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Pelosi to lead delegation to climate summit amid U.S. withdrawal from Paris climate deal

U.N. warns about rising carbon emissions
U.N. climate change report warns about rising carbon emissions 05:46

House Speaker Nancy Pelosi is leading a delegation of members of Congress to the annual international climate summit known as COP25 in Madrid, Spain, next week. While the delegation will include members of both the House and Senate, it will not be bipartisan, as only Democrats will be attending. 

"It is a privilege to accompany a high-level Congressional delegation to Spain to combat the existential threat of our time: the climate crisis," Pelosi said in a statement on Saturday. 

"Taking action to protect our planet is a public health decision for clean air and clean water for our children, an economic decision for creating the green, good-paying jobs of the future, a national security decision to address resource competition and climate migration and also a moral decision to be good stewards of God's creation and pass a sustainable, healthy planet to the next generation," she said. "On behalf of the U.S. Congress, I am proud to travel to COP25 to reaffirm the commitment of the American people to combating the climate crisis."

In 2016, attendees at the COP25 summit in Paris, France, announced they would sign a pact to lower greenhouse gas emissions, a deal commonly known as the Paris Climate Agreement. President Trump announced the U.S. would withdraw from the agreement shortly after taking office, and Secretary of State Mike Pompeo announced earlier this month the U.S. had begun formal proceedings to pull the U.S. out.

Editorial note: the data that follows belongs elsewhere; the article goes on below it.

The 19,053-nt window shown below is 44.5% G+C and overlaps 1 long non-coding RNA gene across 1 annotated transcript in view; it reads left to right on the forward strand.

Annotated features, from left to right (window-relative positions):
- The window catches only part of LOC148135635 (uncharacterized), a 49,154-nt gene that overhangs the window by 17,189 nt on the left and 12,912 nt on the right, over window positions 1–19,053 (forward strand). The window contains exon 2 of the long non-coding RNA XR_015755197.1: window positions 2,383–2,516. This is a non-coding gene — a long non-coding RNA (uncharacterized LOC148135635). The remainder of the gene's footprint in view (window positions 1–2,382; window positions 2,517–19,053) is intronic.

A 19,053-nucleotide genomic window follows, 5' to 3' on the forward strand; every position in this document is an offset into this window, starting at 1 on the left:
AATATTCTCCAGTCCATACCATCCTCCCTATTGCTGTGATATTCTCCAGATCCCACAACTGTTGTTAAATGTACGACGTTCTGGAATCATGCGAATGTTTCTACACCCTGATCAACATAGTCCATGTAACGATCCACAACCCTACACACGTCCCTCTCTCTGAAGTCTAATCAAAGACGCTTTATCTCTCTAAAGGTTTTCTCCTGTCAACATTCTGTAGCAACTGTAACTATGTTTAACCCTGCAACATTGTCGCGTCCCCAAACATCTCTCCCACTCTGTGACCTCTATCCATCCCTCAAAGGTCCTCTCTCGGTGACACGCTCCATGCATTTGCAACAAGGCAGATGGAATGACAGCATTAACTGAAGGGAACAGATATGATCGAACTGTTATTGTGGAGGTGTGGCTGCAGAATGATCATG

The withdrawal process takes a year and will not become official until at least a day after the 2020 presidential election. The terms of the deal say no country can withdraw in the first three years, so November 4, 2019, was the earliest the U.S. could actually start the withdrawal process. Climate experts largely agree that pulling out will hurt efforts to fight global warming.

"Global objectives can't be met unless everybody does their part and the U.S. has to play the game," said Appalachian State University environmental sciences professor Gregg Marland, who is part of a global effort to track carbon dioxide emissions, in an interview with the Associated Press earlier this month. "We're the second biggest player. What happens to the game if we take our ball and go home?"

The climate summit in Madrid is taking place shortly after the UN released its annual "emissions gap" report showing the amount of greenhouse gases being pumped into the atmosphere hitting a new high last year, despite the pledges by several countries to reduce them.

Current national pledges would leave the world 5.8 degrees Fahrenheit warmer by 2100 than pre-industrial times, with dramatic consequences for life on Earth, according to the report. A fivefold increase in measures pledged so far would be needed in order to limit the increase to 2.7 degrees, the goal of the climate agreement.

Meanwhile, students around the world skipped school Friday to protest global warming. Demonstrations in Madrid, Tokyo and Melbourne were billed as a "Global Day of Action" ahead of the summit in Madrid.

Mr. Trump is unlikely to attend the summit, but the administration will send a small delegation of career diplomats to represent the U.S., Bloomberg reported. Mr. Trump is set to head to London next week to meet with other world leaders and mark the 70th anniversary of the North Atlantic Treaty Organization (NATO) alliance.

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